Tree Body of Palos Park
  News  |  Resources  |  Links  |  Meeting Agendas and Minutes 


During photosynthesis, growing plants and trees remove carbon dioxide (CO2) from the atmosphere. They store it in the form of cellulose in their leaves, trunks and roots, then release oxygen to the atmosphere. Trees trap or sequester much more carbon than plants, since they are bigger and live longer. In this way, trees combat global warming/climate change because they store CO2 emitted by autos and power plants before it can otherwise reach the upper atmosphere. Once there, it traps heat released from around the Earth. It is estimated that each person in the U.S. generates roughly 2.3 tons of CO2 annually. A large front-yard tree of 9 to 20 inches of diameter can sequester 19 to 43 pounds of carbon per year from the atmosphere. During a 40-year period, the U.S. Forest Service estimated that all the U.S. Forests combined sequestered enough carbon each year to offset approximately 25 precent of the nation’s carbon generated by humans.

There is much interest in identifying which trees are the most efficient in trapping CO2. Surprisingly, the “best” tree for carbon capture and storage is the Silver Maple (Acer saccharinum). Research at UC Davis suggests that one such tree can trap almost 25,000 pounds of CO2 after 55 years, 25 times more than a cherry or plum tree. The Silver Maple has been denigrated at times because of its brittle branches, shattering in storms, a tendency to clog nearby water and drainage lines and its prolific seed production. Other carbon-eater champions are the horse chestnut, black walnut, American sweetgum, white pine, Douglas fir, scarlet and red oaks, and bald cypress. By 2009, the United Nations Billion Tree Campaign had planted more than 7.4 billion trees in 170 countries to combat climate change.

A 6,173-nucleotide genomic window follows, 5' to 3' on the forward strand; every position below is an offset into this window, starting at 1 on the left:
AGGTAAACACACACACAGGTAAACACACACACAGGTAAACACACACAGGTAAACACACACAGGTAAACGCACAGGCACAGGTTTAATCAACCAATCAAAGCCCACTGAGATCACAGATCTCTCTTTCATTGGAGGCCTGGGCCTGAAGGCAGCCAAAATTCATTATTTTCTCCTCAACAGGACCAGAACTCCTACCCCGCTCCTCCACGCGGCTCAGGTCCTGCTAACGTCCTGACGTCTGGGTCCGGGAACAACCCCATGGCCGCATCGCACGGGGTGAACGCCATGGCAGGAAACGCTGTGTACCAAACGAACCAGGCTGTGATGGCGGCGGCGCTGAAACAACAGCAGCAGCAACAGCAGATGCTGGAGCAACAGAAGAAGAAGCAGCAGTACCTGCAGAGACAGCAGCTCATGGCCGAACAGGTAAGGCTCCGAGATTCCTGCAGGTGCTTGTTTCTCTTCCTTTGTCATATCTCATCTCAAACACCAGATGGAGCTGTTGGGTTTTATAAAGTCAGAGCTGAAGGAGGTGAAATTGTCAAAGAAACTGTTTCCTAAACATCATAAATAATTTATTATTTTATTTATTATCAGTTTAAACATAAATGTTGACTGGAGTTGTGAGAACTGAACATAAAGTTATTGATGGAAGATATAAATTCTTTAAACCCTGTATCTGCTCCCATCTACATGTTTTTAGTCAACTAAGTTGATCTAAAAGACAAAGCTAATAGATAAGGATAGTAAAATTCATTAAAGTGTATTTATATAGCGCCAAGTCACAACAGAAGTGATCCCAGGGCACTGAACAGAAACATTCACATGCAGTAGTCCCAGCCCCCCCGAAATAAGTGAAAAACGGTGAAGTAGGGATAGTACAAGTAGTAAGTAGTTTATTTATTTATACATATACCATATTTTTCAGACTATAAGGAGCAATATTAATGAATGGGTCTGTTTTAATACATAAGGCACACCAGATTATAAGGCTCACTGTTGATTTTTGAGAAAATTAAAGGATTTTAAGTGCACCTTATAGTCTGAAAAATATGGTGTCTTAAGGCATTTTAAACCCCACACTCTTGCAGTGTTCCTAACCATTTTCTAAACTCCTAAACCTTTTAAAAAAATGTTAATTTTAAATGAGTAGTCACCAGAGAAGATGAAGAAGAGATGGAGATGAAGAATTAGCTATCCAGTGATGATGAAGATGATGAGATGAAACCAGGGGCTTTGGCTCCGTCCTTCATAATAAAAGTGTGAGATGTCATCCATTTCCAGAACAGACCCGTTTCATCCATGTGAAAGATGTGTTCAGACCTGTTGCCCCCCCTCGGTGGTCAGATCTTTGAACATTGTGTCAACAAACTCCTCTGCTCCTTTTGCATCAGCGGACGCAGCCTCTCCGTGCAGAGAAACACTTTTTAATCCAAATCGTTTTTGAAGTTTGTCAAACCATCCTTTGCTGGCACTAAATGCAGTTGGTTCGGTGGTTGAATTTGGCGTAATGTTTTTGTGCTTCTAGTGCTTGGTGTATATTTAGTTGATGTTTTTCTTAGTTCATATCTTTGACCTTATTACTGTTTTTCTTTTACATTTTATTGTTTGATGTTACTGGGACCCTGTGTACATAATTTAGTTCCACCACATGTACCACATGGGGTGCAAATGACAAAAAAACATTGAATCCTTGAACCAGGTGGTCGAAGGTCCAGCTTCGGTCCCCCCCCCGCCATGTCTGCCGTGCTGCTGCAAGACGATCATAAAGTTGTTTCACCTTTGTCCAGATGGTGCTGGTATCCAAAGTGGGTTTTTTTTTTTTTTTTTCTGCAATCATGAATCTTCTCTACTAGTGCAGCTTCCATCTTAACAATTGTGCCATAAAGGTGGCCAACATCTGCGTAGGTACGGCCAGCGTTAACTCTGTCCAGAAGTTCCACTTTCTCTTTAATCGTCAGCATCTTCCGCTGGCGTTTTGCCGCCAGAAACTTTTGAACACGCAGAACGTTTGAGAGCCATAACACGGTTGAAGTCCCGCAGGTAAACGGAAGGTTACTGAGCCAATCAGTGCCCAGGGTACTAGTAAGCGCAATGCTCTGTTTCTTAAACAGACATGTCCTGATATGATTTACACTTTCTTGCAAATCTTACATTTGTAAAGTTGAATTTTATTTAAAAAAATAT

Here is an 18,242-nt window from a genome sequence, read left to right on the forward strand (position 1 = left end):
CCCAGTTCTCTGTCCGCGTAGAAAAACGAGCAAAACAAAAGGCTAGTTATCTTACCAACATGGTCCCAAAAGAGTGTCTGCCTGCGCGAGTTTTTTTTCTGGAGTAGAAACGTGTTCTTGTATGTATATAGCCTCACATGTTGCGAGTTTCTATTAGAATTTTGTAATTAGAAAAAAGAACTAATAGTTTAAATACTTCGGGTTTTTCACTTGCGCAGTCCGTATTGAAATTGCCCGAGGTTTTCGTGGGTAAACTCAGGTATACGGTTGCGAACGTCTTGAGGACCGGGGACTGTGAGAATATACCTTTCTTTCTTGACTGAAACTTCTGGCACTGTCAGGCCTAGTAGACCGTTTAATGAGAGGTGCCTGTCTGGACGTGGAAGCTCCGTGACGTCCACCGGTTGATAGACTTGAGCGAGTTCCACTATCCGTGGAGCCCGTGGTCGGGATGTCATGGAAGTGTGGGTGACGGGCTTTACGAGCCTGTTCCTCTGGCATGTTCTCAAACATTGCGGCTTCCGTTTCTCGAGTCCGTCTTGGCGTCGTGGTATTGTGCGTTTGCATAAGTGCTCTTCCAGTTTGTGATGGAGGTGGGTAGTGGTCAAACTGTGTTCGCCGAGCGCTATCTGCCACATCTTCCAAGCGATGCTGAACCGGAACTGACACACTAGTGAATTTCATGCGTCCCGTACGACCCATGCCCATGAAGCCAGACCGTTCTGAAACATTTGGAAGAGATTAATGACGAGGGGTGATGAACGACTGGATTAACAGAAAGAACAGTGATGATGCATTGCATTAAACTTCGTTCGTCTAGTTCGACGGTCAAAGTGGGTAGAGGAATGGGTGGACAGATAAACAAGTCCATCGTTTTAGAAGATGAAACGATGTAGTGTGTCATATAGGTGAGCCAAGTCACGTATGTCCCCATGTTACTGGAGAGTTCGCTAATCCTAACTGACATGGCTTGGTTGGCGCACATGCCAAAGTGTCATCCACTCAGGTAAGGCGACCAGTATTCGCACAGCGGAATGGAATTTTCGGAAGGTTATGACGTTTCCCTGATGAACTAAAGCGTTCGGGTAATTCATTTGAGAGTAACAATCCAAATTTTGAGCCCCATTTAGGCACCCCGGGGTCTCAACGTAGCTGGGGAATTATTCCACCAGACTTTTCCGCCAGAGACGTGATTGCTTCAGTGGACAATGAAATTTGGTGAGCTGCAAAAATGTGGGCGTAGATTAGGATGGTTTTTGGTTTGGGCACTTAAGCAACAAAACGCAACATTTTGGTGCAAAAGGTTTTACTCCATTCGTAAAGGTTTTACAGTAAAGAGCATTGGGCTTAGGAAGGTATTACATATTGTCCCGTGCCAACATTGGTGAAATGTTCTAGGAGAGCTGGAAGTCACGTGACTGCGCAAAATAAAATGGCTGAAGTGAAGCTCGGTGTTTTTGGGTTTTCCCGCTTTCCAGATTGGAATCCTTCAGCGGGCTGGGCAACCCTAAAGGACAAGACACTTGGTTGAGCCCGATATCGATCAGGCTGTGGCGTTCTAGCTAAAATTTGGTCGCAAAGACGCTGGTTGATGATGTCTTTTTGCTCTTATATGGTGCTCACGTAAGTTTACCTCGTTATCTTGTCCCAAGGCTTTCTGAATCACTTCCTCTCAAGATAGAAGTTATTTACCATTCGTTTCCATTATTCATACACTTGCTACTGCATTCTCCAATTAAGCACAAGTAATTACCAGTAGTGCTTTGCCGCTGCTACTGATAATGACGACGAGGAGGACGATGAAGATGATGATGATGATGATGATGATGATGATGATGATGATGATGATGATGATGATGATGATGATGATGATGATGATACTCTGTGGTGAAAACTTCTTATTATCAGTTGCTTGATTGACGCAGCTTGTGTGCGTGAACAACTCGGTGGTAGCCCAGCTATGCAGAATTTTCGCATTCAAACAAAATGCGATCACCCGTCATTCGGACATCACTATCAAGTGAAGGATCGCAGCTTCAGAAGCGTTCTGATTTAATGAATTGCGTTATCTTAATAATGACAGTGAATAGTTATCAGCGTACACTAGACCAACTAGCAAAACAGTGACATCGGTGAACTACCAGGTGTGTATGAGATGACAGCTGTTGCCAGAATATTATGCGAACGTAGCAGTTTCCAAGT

To maximize climate benefits for your own property:

• plant native species adapted to your local growing conditions,
• plant a tree which will mature to a large size, while avoiding planting near power lines and underground pipes,
• choose a long-lived species that matures slowly,
• over time, plant a diverse variety of trees, least likely to be eliminated by disease,
• plant trees to block winter winds and to provide summer shade.

Frank Thorp, Tree Body member.
Adapted from an article by Janet Marinelli, National Wildlife Foundation magazine Colorado Tree Coalition.